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Sensory Ecology of Elasmobranch Fishes

Christine Bedore, Georgia Southern University

17 February 2017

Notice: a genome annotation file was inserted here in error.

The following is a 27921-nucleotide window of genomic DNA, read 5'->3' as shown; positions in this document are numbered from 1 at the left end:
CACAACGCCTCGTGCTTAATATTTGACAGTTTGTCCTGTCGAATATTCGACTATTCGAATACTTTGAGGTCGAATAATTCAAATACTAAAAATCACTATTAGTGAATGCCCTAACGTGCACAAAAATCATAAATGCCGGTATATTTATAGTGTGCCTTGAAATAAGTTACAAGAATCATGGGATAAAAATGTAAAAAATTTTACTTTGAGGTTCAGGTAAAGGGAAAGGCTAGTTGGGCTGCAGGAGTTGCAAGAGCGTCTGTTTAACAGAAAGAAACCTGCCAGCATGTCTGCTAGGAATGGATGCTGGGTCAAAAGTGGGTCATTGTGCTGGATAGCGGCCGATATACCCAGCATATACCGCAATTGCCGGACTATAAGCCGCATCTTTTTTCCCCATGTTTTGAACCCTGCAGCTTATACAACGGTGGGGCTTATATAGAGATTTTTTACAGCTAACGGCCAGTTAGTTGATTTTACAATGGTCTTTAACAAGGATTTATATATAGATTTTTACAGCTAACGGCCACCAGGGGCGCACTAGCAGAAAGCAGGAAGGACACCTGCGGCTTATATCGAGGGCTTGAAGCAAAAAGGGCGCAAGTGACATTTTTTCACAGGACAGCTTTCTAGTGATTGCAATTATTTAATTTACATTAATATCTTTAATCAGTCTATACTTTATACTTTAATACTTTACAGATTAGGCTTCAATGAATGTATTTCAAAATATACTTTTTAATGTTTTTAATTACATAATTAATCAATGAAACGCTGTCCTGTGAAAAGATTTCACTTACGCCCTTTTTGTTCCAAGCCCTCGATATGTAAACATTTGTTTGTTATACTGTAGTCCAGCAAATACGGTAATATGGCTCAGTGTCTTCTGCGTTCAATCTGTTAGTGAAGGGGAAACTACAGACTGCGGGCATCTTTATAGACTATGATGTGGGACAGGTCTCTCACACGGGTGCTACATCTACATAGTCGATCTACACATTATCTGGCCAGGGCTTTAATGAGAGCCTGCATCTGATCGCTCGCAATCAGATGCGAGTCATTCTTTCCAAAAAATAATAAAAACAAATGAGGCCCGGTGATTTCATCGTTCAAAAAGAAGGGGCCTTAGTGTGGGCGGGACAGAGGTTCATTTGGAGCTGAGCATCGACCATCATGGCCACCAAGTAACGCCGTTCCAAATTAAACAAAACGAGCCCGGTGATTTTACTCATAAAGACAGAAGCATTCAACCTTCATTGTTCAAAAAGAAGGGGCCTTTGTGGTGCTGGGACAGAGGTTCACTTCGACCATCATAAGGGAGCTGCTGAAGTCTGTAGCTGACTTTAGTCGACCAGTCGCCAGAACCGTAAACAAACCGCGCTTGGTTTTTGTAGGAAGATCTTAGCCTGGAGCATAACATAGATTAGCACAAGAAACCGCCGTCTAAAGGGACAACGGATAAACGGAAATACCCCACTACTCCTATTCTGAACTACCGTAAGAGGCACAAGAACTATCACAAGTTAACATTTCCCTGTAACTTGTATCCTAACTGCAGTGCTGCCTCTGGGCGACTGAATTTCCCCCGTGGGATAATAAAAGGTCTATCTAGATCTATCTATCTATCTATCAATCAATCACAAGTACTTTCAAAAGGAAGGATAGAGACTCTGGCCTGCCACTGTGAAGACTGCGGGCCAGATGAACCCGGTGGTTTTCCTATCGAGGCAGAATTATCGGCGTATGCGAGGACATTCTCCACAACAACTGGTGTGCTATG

The sensory systems of chondrichthyan fishes are thought to represent the basal vertebrate condition from which more advanced modalities arose. Additionally, elasmobranch fishes inhabit nearly every marine environment and correspondingly represent a wide range of ecological adaptations. Therefore, elasmobranchs demonstrate an impressive array of sensory adaptations that correspond to their individual niches and provide ideal subjects for studying sensory adaptation to biological and physical environments. For example, most batoids possess duplex retinae comprised of rod and cone photoreceptors, although the potential for a species to have color vision varies with the spectral composition of the habitat. Cownose rays, Rhinoptera bonasus, have two cone pigments with color sensitivity that corresponds to their turbid, green-dominated, estuarine habitat. Similarly, yellow stingrays, Urobatis jamaicensis, have three cone pigments that correlate to their inhabitance in clear, spectrally rich reef-associated waters. Additionally, differences in visual temporal resolution, the ability to track moving objects, differs between these two species with the active, schooling cownose rays suffering a lower reduction in temporal resolution with decreases in ambient light levels and temperature. The reduced thermal sensitivity, combined with possession of a cranial rete, suggests that cownose rays may use cranial endothermy, or “brain warming”, to minimize reductions in nervous and sensory function when challenged with environmental temperature changes. Due to their small size relative to most cranial endotherms, as well as their ease of collection and maintenance in the laboratory, cownose rays make ideal models for testing unresolved hypotheses regarding sensory-driven evolution of cranial endothermy in fishes.